However, if you’re purchasing a DSLR and you rarely use Live View, making sure that your camera can perform on-sensor phase detection autofocus should not be a priority, because you’ll very rarely need it.
Phase Detection Vs Contrast Detection: Conclusion
Phase detection autofocus and contrast detection autofocus can seem like difficult topics to master.
But, as you now know, they’re both easy to understand.
So the next time you see a camera manufacturer talking about phase detection autofocus or contrast detection autofocus, you’ll be well equipped to understand what’s at stake.
For most purposes, yes. Phase detection autofocus is much faster than contrast detection autofocus. And while it’s true that contrast detection autofocus used to be more accurate than phase detection autofocus, on-sensor phase detection autofocus makes that untrue.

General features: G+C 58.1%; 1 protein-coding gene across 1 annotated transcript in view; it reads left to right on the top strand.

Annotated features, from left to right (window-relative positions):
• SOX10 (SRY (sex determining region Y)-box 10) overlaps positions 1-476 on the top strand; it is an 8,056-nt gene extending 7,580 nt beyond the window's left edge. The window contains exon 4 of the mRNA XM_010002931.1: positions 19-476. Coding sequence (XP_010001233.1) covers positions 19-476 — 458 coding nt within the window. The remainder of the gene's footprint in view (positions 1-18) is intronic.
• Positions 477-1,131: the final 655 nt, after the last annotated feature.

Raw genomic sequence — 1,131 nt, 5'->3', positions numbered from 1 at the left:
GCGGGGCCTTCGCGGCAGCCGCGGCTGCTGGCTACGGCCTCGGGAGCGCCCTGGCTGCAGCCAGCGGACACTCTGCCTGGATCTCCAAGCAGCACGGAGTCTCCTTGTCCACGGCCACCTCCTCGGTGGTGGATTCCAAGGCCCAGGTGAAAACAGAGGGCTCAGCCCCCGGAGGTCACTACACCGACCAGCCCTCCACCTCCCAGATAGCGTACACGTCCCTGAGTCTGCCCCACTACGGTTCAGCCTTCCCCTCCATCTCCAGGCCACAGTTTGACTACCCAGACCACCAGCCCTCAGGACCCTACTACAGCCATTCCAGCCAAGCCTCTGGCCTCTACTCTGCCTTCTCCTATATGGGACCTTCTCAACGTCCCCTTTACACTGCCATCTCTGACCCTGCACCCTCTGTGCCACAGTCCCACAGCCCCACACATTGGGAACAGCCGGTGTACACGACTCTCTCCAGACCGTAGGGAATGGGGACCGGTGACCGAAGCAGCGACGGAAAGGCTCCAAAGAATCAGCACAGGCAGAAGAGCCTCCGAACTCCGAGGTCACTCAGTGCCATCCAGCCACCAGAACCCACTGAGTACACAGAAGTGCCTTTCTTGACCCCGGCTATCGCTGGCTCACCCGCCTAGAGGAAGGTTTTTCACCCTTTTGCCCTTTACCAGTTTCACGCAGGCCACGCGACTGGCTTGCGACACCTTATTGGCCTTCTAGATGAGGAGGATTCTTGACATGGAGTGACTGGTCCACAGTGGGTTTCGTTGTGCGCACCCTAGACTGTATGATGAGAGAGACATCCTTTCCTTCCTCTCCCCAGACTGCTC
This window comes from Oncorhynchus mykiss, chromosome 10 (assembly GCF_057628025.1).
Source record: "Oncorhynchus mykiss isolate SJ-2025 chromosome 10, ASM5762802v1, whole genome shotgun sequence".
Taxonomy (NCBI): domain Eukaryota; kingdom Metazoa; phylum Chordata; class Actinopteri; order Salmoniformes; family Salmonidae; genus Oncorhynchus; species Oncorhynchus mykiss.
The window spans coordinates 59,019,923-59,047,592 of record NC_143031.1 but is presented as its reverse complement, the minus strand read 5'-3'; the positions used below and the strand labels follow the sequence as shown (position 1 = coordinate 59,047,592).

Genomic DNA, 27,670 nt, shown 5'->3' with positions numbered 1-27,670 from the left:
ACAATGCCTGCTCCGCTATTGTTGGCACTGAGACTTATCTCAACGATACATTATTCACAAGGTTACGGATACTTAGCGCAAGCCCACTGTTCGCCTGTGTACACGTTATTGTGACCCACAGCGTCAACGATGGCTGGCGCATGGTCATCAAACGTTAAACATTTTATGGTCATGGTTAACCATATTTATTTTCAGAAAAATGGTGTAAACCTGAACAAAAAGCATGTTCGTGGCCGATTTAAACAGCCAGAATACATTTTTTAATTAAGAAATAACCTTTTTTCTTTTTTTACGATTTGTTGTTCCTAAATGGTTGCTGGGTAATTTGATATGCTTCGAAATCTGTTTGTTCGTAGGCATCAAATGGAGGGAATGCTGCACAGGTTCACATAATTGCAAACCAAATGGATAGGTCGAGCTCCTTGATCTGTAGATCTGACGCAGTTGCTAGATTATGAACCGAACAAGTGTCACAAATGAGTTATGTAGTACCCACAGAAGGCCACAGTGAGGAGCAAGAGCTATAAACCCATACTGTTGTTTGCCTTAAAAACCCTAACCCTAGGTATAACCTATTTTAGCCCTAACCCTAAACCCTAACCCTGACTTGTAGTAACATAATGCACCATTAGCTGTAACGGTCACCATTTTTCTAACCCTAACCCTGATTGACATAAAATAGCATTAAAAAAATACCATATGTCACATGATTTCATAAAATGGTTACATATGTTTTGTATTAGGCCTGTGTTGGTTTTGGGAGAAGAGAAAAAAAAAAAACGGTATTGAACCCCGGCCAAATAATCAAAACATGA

Not anymore. Most mirrorless cameras used to use contrast detection autofocus. But with the advent of on-sensor phase detection autofocus systems, it’s become possible to incorporate the speed of phase detection AF systems into mirrorless cameras.
Most DSLRs do use phase detection autofocus when the mirror is down (that is, when you’re able to look through the viewfinder, which is at most times). But if you activate a DSLR’s Live View mode, it’ll often switch over to contrast detection autofocus. Note that this isn’t always the case; some DSLRs offer phase detection autofocus even in Live View, but they’re less common.
Jaymes Dempsey is a professional macro and nature photographer from Ann Arbor, Michigan; his work is published across the web, from Digital Photography School to PetaPixel.